— David Knapp, Air Force veteran diagnosed with pleural mesothelioma in 2016.

Understanding Remission

Doctors don’t say the word “cured” when it comes to cancers such as mesothelioma because it’s an incurable condition. Complete remission does not mean cured.

Dr. Fontaine, Thoracic Surgeon

Dr. Fontaine talks about remission and keeping an eye on the cancer once it is gone.

Patients should continue with checkups despite the absence of symptoms. The follow-up care will include regular blood tests, imaging scans and physical exams.

Even with the latest and best cancer treatments, mesothelioma tumor cells can remain unnoticed in the body. When those cells begin to multiply again — which they usually do at some point after remission — it is called recurrence.

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What Is Cancer Recurrence?

Cancer recurrence is typically defined as a return of the cancer after treatment and after an extended period of remission. Meanwhile, cancer progression is when the condition worsens or spreads. The difference between recurrence and progression is often murky with mesothelioma because there is no cure.

Mesothelioma recurrence is impossible to avoid, even after the most aggressive surgery, multimodal treatments and adjuvant follow-up therapy. The recurrence of mesothelioma cancer stems from the disease’s tumors, which can spread through the lining of the lungs, heart and abdomen.

The proximity of tumors to vital organs makes it difficult for surgeons to completely eliminate despite the most advanced medical technology. The key is to delay and keep the eventual recurrence under control for as long as possible.

Treatments to Control Remission

The most common mesothelioma treatments to control remission include the aggressive extrapleural pneumonectomy and the lung-sparing procedure known as the pleurectomy/decortication.

Extrapleural Pneumonectomy (EPP) Surgery

A recent Italian study covering a 20-year period showed that 93 percent of malignant pleural mesothelioma patients who opted to undergo an aggressive extrapleural pneumonectomy (EPP) surgery later developed tumor recurrence, highlighting the inadequacy of current treatment strategies and underscoring the difficulty of dealing with this disease.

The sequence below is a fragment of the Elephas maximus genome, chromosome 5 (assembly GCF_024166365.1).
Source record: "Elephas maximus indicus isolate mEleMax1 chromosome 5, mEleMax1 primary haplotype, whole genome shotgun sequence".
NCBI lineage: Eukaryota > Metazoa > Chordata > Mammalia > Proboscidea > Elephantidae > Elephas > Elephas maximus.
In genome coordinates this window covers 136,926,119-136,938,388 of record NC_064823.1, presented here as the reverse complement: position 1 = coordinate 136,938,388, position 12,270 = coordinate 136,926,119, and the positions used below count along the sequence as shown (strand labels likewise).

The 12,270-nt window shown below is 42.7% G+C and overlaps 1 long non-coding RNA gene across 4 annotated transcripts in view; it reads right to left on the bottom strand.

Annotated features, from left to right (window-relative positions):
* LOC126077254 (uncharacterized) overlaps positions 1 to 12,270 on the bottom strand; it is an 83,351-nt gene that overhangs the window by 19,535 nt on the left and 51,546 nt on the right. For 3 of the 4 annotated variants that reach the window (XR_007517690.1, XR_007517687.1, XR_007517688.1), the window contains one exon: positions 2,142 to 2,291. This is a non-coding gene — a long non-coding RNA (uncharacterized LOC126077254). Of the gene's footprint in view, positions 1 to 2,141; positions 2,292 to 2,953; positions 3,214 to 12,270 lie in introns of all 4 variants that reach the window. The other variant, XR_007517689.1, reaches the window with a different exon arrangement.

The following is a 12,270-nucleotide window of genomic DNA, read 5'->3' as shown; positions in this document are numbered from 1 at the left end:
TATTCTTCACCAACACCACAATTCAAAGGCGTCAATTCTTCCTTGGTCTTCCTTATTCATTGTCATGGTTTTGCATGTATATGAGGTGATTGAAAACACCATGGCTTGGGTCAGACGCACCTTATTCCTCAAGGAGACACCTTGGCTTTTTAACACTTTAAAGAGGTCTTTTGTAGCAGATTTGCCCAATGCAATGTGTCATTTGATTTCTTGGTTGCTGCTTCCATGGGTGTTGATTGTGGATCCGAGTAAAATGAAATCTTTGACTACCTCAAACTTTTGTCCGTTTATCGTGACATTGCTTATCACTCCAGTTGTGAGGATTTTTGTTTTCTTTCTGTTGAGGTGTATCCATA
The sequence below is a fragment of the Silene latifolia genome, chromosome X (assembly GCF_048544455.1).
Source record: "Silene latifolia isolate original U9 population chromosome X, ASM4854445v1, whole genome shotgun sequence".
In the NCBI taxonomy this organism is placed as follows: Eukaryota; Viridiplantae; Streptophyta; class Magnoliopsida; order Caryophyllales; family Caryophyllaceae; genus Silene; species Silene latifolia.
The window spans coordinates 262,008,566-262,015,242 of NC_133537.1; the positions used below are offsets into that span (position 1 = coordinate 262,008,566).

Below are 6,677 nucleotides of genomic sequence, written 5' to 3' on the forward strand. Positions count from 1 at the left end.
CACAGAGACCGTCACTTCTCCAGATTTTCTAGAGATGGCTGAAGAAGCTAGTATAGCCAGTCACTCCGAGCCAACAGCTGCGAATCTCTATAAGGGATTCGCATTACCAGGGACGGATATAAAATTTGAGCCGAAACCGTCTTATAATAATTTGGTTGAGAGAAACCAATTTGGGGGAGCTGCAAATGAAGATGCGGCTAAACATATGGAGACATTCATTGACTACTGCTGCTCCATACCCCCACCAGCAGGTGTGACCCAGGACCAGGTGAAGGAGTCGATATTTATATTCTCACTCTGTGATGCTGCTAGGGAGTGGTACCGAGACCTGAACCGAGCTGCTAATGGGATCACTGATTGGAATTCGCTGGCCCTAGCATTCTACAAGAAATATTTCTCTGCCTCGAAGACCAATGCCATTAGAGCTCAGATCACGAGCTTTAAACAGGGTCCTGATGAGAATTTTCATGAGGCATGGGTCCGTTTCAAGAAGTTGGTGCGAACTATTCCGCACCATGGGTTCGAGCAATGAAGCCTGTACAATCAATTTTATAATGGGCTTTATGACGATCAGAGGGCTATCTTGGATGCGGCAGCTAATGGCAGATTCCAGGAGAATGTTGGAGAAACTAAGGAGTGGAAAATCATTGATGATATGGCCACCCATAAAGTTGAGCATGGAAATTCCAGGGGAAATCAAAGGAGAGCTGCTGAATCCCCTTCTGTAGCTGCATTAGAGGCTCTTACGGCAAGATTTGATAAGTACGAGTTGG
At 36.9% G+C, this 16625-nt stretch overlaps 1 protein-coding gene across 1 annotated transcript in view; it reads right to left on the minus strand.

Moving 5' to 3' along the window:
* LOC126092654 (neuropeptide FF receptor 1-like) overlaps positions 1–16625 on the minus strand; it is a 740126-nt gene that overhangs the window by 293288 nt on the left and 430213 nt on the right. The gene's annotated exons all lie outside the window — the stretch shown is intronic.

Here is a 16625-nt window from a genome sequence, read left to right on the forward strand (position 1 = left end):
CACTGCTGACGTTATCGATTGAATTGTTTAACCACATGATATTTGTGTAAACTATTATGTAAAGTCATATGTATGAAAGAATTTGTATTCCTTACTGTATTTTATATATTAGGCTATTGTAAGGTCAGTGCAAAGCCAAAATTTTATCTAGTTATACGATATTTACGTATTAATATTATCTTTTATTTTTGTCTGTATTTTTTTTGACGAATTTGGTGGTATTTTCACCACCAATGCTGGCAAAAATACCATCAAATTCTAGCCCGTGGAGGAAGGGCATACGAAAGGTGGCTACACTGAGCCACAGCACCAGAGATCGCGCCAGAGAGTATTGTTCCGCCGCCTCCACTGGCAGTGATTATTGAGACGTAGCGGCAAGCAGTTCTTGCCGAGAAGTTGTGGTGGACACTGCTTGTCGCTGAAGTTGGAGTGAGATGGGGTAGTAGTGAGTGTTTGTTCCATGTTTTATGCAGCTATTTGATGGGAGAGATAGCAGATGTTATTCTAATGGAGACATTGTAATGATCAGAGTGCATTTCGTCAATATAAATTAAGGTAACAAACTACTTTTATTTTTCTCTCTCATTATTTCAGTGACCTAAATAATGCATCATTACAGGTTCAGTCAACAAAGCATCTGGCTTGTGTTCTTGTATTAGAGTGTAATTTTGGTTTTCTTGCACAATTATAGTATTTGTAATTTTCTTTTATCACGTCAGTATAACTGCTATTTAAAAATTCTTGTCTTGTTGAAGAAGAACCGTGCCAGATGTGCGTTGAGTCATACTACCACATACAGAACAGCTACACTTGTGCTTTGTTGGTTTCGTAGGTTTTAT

Doctors Performing Surgery

Another six-year study from Toronto General Hospital followed 60 patients who were healthy enough for the EPP surgery. Their median survival rate was 14 months. However, the five-year postoperative survival rate was only 10 percent.

EPP is an extensive procedure intended to remove the disease fully from the body. It extracts the affected lung and everything around it that could be affected in the future, including the pleura, the lining around the lung, and the pericardium, which is the lining around the heart as well as parts of the diaphragm, which is later rebuilt with prosthetic material.

The multidisciplinary approach also includes chemotherapy and radiation in an effort to eradicate any tumor cells left in the body. Despite those efforts, recurrence normally happens at some point.

Pleurectomy/Decortication (P/D)

There are other, less radical mesothelioma surgeries, including pleurectomy/decortication (P/D), which eliminates fewer cancer cells but is far less taxing on the body, and it preserves a patient’s lung.

Sometimes, we get stuck in the concept of having to cure cancer and don’t always understand that we can be good at controlling it. It’s much more likely to be able to control [mesothelioma], than being able to kill every last [cancer] cell. If you can do that, you can live a long time with it.”

— Thoracic Surgeon Dr. Robert Cameron

Life After Recurrence

Although they remain exceptions, long-time survivors are becoming more common as advancements in treatment continue. David Cutts and Ruth Phillips beat the odds after recurrence in various ways.